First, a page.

Gary Evans – Ancient Wisdom for the Modern Age: Part One


Published on Sep 6, 2015

Gary Evans discusses the process of personal awakening. Although much used in the media today, the term ‘awakening’ can mean different things to different people. To some, the nebulous use of ‘awakening’ in New Age circles and the non-event that was 2012 have rendered the word almost meaningless. Beyond all this, however, it can represent something real. Many people are currently undergoing a shift in perspective that can affect everything from their personal lives to their entire worldview. Although often confusing and even traumatic, this shift can allow us to set aside the distractions and ephemera of everyday existence, ease the stress and strain of the lives society insists we should be living, and open up a space in which we can come to truly know ourselves. At this time of unparalleled chaos and upheaval, a profound change in how we see ourselves, others and the world at large offers the opportunity to forge a future very different from the one we currently face.

http://awakeningmentor.co.uk/
http://infinite-connections.co.uk/

Many more interviews at http://www.legalise-freedom.com

Not By Genes Alone: How Culture Transformed Human Evolution ~ Peter J. Richerson and Robert Boyd


Humans are a striking anomaly in the natural world. While we are similar to other mammals in many ways, our behavior sets us apart. Our unparalleled ability to adapt has allowed us to occupy virtually every habitat on earth using an incredible variety of tools and subsistence techniques. Our societies are larger, more complex, and more cooperative than any other mammal’s. In this stunning exploration of human adaptation, Peter J. Richerson and Robert Boyd argue that only a Darwinian theory of cultural evolution can explain these unique characteristics.

Not by Genes Alone offers a radical interpretation of human evolution, arguing that our ecological dominance and our singular social systems stem from a psychology uniquely adapted to create complex culture. Richerson and Boyd illustrate here that culture is neither superorganic nor the handmaiden of the genes. Rather, it is essential to human adaptation, as much a part of human biology as bipedal locomotion. Drawing on work in the fields of anthropology, political science, sociology, and economics—and building their case with such fascinating examples as kayaks, corporations, clever knots, and yams that require twelve men to carry them—Richerson and Boyd convincingly demonstrate that culture and biology are inextricably linked, and they show us how to think about their interaction in a way that yields a richer understanding of human nature.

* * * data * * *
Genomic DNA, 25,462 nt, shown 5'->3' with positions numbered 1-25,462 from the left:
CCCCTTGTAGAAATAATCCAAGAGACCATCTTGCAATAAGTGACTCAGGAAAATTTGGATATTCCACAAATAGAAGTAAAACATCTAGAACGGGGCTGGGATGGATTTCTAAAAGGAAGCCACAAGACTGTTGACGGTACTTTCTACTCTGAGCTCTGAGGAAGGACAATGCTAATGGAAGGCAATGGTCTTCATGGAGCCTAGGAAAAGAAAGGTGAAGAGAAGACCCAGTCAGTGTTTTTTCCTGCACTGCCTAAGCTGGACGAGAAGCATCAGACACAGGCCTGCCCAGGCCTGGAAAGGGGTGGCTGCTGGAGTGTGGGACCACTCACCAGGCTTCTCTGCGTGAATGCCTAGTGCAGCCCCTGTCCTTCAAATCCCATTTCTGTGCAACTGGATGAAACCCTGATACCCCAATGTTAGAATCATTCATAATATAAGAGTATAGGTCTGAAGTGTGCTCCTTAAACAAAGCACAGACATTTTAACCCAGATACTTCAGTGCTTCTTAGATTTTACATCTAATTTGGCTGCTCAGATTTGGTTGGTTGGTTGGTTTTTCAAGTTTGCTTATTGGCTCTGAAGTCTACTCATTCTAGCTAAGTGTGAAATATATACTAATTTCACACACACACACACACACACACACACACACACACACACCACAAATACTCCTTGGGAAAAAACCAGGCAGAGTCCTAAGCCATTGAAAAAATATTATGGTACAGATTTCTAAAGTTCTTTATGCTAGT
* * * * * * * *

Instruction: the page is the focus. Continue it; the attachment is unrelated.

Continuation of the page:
In abandoning the nature-versus-nurture debate as fundamentally misconceived, Not by Genes Alone is a truly original and groundbreaking theory of the role of culture in evolution and a book to be reckoned with for generations to come.

Peter J. Richerson is professor of environmental science at the University of California, Davis. Robert Boyd is professor of anthropology at the University of California, Los Angeles. Prolific authors and editors, they coauthored Culture and the Evolutionary Process, published by the University of Chicago Press.

Robert Boyd is professor of anthropology at the University of California, Los Angeles. Prolific authors and editors, they coauthored Culture and the Evolutionary Process, published by the University of Chicago Press.

LOOK INSIDE

Tim Tyler: Not by Genes Alone, by Boyd and Richerson (review)

Review of “Not By Genes Alone: How Culture Transformed Human Evolution” – by Peter J. Richerson and Robert Boyd.


CARTA: Culture-Gene Interactions: Peter Richerson-Culture-led Gene-culture Coevolution


(Visit: http://www.uctv.tv/) In the classic nature-nurture dichotomy, nature has a stronger or weaker influence on nurture, but certainly nurture was supposed to have no impact on nature. Human culture is often taken to be a form of nurture. However, culture itself has evolutionary properties. In particular, culture generates novel environments that in turn select for novel genes. A few dramatic cases of this effect are well known and many more are suspected. Peter Richerson, UC Davis, explains why the nature-nurture dichotomy is an impediment to clear thinking and should be abandoned. Series: “CARTA – Center for Academic Research and Training in Anthropogeny” [Science] [Show ID: 24108]

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